What should women do? Use bio-identical hormones only.
Follow lifestyle that reduces breast cancer risk: exercise, avoidance of overweight, reduce alcohol consumption (not more than drink a day) and eat cruciferous vegetables that reduce breast cancer risk- such as brussels sprouts, broccoli, kale, cabbage.
See how you feel with hormones. Remember that hormones improve bone density, mood, sleep, skin quality, sense of well-being, libido, vaginal health, energy, cognitive function, and may lower risk of heart disease and stroke. They may also lower risk of dementia.
-Allan Sosin MD
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Men are often less attentive to their health than women. It is common for wives to make doctor’s appointments for their husbands. Proper care is important, however, since a lot can be done to prevent, ameliorate and reverse disease. We encourage men to pursue regular physical examination with proper laboratory testing, as indicated by lifestyle, past history and family history.
Cardiac disease occurs at an earlier age in men than in women. Good physical conditioning is protective, but does not wholly eliminate the possibility of cardiovascular disease. Especially when there is a family history of early disease, screening should include laboratory assessment of cholesterol profile, homocysteine, C-reactive protein (CRP), hemoglobin A1C. Stress testing should be performed, either a routine treadmill study, echo stress test, or cardiolite stress test. The echo stress test can reveal evidence of regional wall disease, or weakness in a particular area of the heart. The cardiolite study reveals regions of the heart where circulation is impaired.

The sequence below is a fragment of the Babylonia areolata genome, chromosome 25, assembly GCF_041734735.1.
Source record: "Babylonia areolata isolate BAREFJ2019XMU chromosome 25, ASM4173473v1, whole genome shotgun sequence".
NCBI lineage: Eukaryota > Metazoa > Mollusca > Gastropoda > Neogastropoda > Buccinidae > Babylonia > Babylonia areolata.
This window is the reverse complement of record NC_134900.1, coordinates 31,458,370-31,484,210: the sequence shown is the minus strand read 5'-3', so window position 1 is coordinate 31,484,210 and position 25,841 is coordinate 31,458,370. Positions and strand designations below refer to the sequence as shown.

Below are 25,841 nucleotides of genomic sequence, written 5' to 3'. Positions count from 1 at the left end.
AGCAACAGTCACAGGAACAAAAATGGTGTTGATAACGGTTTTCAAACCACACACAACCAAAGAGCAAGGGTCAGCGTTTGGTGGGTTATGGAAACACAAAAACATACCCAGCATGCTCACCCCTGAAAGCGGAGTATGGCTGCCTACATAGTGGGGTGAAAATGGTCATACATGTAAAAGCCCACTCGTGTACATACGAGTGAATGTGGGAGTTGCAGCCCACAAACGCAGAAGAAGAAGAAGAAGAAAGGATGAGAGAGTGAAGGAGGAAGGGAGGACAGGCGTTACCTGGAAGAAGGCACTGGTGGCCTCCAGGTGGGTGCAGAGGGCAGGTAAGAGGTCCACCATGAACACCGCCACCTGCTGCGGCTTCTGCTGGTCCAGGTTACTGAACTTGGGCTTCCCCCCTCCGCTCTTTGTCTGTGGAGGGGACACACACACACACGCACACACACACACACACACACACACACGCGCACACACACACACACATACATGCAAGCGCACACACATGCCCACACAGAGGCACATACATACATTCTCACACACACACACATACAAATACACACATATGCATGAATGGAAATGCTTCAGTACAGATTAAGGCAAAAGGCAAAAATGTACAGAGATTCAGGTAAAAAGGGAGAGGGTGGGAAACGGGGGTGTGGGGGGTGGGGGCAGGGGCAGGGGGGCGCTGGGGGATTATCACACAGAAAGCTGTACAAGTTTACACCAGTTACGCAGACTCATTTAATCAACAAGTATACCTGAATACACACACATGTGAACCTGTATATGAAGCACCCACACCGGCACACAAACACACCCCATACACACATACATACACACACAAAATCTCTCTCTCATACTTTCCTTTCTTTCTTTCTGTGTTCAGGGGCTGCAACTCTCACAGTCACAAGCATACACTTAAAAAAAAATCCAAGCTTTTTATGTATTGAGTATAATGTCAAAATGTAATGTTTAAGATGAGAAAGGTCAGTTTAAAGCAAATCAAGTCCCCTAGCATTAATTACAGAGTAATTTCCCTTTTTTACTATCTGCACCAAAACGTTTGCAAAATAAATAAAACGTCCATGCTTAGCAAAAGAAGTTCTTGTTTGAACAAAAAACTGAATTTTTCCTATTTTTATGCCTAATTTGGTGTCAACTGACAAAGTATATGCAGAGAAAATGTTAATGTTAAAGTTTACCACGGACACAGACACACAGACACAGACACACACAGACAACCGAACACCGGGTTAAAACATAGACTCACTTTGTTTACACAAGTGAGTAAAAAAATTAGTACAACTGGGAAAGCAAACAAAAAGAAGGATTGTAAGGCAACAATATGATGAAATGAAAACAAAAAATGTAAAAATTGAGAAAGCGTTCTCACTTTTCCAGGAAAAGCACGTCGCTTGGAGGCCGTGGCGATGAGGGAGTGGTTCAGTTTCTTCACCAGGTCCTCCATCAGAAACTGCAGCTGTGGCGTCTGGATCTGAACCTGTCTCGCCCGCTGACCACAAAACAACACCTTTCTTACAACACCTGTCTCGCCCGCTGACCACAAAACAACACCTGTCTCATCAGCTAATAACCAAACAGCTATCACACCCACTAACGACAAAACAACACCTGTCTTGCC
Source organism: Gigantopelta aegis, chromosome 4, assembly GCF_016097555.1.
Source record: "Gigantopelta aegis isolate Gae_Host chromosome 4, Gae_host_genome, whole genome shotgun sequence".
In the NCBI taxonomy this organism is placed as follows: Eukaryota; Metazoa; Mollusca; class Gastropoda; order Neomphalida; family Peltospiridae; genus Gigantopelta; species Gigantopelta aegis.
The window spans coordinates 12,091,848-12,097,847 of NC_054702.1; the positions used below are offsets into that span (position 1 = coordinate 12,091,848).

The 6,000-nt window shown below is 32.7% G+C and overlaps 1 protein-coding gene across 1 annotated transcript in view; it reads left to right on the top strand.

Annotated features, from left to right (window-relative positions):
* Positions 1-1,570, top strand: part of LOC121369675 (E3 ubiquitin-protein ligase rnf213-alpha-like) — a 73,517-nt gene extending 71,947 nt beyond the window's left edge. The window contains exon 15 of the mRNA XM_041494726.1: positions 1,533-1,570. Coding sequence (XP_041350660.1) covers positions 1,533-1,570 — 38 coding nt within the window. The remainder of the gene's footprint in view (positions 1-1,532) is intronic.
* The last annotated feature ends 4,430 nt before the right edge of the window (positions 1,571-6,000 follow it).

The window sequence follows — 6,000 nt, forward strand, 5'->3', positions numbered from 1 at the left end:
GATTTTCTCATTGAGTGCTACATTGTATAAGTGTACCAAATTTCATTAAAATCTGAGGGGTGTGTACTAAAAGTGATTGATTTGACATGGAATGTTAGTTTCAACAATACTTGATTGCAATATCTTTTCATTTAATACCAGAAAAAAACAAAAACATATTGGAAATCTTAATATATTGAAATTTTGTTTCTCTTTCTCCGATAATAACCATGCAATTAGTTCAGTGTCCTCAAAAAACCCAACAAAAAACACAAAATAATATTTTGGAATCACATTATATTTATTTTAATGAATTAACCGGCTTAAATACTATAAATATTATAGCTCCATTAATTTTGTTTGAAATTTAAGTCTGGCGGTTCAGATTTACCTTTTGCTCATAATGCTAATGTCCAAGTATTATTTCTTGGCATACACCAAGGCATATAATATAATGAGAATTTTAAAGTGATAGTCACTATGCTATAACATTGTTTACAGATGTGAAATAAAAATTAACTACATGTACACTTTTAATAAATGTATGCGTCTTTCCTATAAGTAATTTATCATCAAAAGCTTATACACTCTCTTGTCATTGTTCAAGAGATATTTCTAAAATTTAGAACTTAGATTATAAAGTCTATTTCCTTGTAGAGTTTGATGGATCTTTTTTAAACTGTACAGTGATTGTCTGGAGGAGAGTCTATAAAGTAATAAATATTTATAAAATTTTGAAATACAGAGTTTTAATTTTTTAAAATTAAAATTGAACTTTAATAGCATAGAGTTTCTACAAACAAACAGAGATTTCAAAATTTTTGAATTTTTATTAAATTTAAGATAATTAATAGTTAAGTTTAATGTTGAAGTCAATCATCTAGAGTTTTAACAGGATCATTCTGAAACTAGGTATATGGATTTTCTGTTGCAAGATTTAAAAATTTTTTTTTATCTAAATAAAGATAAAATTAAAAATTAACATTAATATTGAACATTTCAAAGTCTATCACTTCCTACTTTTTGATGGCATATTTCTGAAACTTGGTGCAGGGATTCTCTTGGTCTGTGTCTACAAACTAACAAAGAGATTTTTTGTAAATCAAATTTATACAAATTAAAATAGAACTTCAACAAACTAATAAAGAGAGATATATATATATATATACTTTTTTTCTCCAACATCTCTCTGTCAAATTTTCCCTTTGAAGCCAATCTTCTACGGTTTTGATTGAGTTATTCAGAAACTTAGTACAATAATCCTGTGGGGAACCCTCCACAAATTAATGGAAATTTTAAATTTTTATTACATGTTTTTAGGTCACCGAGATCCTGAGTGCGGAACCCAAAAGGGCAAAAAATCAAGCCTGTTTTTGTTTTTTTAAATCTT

We often suggest rapid C-T scanning of the heart for measurement of the coronary calcium score. Elevated calcium score is a marker for arteriosclerosis even in the absence of any symptoms, and may be the first evidence that a problems exists. It indicates a need to address risk factors and make lifestyle modifications, often years before symptomatic illness occurs. Rapid C-T scanning is also a good screening test for disease in various organs, including cancer. Several patients in our practice have been diagnosed with cancer solely on the basis of this study.
Prostate problems come to the forefront as men get older. Urinary frequency and urgency, nighttime urination, reduced stream, and urine leakage can be very bothersome. Herbal therapies may be beneficial. Prostate cancer is the most common cancer in men next to skin cancer. Several tests are available to determine when prostate cancer is likely to be present. Other studies help to decide on the best therapy, and whether therapy may be deferred and the patient simply observed. Specific nutrients, such as vitamin D, lycopene, and indole-3-carbinol, may be useful both in prevention and management of prostate cancer. We can advise on the relative benefits and disadvantages of surgery versus radiation therapy versus hormone manipulation in specific cases.
Impaired erectile function and lowered libido are age, health, hormone and medication related. It is yet possible for a man to enjoy sexual functioning into his eighties and perhaps longer. Hormone replacement therapy with testosterone and DHEA are useful yet must be carefully employed because of potential side effects. Testosterone may be supplied as a transdermal cream or gel, sublingual drop, weekly injection, or as a small testosterone pellet implanted under the skin of the buttock once every 4-6 months. Many medications, especially blood pressure and anti-depressant drugs, adversely affect sexual function. We may be able to reduce the dosage, provide replacement medications, or eliminate the need for these medications.
What Else Can We Do?
Intravenous nutrient therapies, oral supplements, external counterpulsation therapy, may all be valuable approaches. We have protocols for improving strength, endurance, sense of well-being, and general health. One therapy called the P-K protocol. An infusion of phosphatidylcholine, folinic acid, and glutathione, sometimes followed by phenylbutyrate, this protocol has resulted in improvements in patients with neurologic disorders and liver disease. Major autohemotransfusion (MAH) utilizes intravenous ozone to fight infection, chronic fatigue, and inflammatory conditions.